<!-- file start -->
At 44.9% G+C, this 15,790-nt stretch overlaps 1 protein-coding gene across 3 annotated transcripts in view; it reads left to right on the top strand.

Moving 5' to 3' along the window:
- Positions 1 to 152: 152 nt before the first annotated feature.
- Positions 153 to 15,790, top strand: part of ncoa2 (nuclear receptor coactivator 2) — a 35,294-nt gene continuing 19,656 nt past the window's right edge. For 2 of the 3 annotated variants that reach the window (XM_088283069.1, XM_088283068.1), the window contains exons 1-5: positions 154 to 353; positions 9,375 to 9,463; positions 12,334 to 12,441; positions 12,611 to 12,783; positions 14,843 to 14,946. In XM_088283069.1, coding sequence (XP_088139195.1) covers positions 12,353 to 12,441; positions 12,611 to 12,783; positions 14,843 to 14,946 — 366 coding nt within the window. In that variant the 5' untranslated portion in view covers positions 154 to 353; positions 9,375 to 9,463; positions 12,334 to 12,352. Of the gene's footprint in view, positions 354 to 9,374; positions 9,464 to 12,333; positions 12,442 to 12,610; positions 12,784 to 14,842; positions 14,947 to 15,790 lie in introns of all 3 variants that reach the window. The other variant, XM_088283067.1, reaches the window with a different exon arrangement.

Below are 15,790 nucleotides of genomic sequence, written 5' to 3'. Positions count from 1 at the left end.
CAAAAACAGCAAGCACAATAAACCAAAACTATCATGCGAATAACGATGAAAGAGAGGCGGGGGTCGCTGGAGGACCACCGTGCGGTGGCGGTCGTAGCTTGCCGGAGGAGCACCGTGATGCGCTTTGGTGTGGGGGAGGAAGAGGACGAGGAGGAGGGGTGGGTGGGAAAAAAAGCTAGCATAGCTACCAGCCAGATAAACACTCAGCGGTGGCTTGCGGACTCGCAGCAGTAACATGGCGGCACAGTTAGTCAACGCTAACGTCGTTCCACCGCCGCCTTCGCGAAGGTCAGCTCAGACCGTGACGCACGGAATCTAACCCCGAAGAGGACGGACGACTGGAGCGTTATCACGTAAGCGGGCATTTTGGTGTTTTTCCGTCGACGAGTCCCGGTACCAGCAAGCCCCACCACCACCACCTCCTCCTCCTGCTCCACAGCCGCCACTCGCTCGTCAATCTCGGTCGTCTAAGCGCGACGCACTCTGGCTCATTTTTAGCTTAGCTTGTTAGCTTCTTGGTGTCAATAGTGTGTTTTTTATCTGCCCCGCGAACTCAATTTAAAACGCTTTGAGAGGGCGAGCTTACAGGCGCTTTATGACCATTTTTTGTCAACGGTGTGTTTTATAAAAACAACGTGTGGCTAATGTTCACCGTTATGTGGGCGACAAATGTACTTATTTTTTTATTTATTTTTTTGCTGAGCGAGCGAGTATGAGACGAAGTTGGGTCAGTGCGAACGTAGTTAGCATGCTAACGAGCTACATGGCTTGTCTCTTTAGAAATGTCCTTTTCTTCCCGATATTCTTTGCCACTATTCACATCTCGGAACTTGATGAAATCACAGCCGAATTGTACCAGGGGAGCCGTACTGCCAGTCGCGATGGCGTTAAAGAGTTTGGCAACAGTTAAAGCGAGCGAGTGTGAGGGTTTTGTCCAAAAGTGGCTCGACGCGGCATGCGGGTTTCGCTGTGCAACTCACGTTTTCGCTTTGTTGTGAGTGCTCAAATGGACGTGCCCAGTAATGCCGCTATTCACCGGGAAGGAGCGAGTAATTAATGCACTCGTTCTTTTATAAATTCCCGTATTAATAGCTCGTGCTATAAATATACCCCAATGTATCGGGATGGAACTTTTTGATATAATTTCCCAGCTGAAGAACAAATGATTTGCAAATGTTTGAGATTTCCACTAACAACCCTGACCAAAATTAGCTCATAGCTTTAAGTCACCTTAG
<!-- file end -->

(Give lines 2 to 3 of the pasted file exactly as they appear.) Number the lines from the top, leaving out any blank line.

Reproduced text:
Moving 5' to 3' along the window:
- Positions 1 to 152: 152 nt before the first annotated feature.